Rising cost of living sees basic needs become ‘aspirational’ for young people
A major new study conducted by Co-op and children’s charity Barnardo’s has revealed a startling truth: basic needs, such as affording food, have become the primary aspiration for many young individuals in the UK, eclipsing traditional goals like landing a dream job or buying a house.
The study, ‘Youth Opportunities Tracker: Fairer Futures’, is one of the largest of its kind, examining the life experiences, opportunities, and aspirations of over 5,000 individuals aged 10 to 25 across the UK.
Despite governmental efforts to improve opportunities through its levelling up agenda, the study uncovers the harsh reality of the rising cost of living on young people’s access to food, mental wellbeing, and future prospects.
In the past six months, nearly half (46%) of young people have worried about affording things, and one in three (35%) say their family has used food support, such as community fridges or food banks. Almost a quarter (23%) admit to having started a day without a meal.
Corrine Cunningham, 23, from Glasgow shares her experience: “As a young person, I’ve faced a number of challenges similar to many people my age and was lucky to get support through Barnardo’s. Now, I work with young parents and families every day, and more than ever before I’m seeing them struggling to put food on the table.”
The survey also found that the rising cost of living significantly impacts young people’s life goals.
Having enough money to cover basic needs has become the most common aspiration for 89% of young people, overshadowing other goals like ‘achieving their dream job’ (85%) or ‘buying a house’ (83%).
Mental wellbeing remains a serious concern, with two in five (41%) young people saying they have worried about their mental wellbeing in the past six months, while 42% are concerned about how their parents or carers are coping with the cost of living.
Despite these challenges, young people are becoming increasingly socially engaged and community-minded. Over half (56%) expressed a desire to work or volunteer in something that makes a difference to society, a rise of 4% from 2021.
To help combat these issues, Co-op and Barnardo’s aim to raise £5 million to support 750,000 young people, creating a Youth Advisory Group to ensure that young people’s voices are heard in the partnership’s actions.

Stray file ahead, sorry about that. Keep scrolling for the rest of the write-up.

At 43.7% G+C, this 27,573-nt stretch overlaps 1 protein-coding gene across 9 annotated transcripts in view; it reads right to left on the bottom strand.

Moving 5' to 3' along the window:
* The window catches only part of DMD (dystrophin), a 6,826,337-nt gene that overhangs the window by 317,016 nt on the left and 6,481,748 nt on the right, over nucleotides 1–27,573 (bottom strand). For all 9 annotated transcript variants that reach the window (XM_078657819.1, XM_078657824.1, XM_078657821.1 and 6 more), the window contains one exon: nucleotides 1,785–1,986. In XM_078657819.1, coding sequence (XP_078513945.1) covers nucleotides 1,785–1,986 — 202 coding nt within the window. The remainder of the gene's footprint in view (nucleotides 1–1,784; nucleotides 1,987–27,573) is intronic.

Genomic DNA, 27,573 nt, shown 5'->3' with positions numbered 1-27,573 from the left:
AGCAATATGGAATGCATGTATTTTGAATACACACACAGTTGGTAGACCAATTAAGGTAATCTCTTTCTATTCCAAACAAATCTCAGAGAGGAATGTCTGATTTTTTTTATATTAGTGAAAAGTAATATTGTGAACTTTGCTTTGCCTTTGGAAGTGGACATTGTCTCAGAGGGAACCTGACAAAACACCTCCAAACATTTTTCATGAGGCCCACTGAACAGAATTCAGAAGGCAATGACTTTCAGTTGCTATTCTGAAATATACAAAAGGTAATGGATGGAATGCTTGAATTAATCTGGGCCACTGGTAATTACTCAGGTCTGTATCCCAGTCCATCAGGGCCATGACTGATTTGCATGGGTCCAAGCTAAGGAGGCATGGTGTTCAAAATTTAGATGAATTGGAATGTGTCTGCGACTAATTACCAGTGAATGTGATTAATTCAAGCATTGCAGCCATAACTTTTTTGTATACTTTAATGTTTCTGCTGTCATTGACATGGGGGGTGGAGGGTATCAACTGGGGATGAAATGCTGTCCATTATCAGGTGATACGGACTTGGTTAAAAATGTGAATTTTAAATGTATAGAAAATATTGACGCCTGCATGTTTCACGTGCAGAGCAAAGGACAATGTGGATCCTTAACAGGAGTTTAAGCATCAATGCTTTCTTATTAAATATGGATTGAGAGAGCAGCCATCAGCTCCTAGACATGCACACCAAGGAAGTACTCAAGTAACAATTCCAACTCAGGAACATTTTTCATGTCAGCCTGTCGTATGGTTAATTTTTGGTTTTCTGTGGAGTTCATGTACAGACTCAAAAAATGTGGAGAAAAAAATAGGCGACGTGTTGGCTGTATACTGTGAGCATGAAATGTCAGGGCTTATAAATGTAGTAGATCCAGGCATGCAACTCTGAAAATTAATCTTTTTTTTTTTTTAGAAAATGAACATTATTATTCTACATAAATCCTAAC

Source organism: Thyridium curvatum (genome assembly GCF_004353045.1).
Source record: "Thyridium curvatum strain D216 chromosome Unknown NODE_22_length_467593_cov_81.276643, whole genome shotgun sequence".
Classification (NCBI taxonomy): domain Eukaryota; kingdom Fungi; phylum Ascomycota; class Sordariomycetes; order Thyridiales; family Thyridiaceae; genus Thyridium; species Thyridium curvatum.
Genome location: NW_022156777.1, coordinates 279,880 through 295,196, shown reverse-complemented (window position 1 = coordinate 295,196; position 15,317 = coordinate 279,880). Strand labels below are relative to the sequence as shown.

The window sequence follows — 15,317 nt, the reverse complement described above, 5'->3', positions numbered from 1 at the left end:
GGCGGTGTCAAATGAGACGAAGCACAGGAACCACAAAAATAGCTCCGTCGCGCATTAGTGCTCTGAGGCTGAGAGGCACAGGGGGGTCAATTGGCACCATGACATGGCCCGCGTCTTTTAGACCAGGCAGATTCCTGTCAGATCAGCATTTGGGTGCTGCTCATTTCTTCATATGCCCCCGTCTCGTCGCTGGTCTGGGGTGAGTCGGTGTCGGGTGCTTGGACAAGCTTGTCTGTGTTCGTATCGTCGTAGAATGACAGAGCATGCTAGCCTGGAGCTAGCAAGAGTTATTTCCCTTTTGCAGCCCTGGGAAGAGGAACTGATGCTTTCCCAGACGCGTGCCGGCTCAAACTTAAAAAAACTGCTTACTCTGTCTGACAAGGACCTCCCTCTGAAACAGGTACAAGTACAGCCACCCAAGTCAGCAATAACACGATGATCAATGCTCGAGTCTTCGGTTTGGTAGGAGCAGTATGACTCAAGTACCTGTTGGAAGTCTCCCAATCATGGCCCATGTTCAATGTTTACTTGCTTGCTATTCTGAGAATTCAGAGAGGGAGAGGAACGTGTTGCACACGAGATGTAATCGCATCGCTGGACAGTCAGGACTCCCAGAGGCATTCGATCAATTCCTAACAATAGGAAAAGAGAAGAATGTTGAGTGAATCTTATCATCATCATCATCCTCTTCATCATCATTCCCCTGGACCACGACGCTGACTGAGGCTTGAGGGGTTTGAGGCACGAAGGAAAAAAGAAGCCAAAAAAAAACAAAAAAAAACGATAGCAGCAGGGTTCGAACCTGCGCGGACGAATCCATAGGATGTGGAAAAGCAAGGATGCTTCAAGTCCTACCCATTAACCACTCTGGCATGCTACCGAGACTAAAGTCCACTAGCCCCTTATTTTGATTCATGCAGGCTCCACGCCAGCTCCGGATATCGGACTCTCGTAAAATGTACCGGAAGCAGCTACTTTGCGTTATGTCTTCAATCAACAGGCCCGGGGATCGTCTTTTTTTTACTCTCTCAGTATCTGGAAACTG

Shirine Khoury-Haq, CEO of Co-op Group, emphasises the need for a grassroots approach, stating: “We know that taking a grassroots approach and giving young people a voice on the issues which affect them will drive better long-term outcomes for them and their communities.”
Lynn Perry MBE, CEO of Barnardo’s, echoed these sentiments, stressing the importance of acting now “to make sure children and young people are safe, happy, and healthy.”
The Co-op and Barnardo’s partnership is not just about raising funds but also about empowering young people to make their voices heard and drive positive change in their communities and across the country.
This initiative builds on Co-op’s ongoing work with young people, including its youth-led programmes and Youth Advisory Board, its work with the Peer Action Collective (PAC), and the Co-op Academies Trust.
As the cost of living continues to rise, initiatives like this become increasingly crucial. They offer not just immediate aid but also a long-term vision to help young people fulfil their aspirations and achieve their life goals, even amidst challenging economic times.
For more information and ways to contribute to the fundraising efforts, visit coop.co.uk/SupportYoungPeople. Spotted something? Got a story? Send a Facebook Message | A direct message on Twitter | Email: News@Deeside.com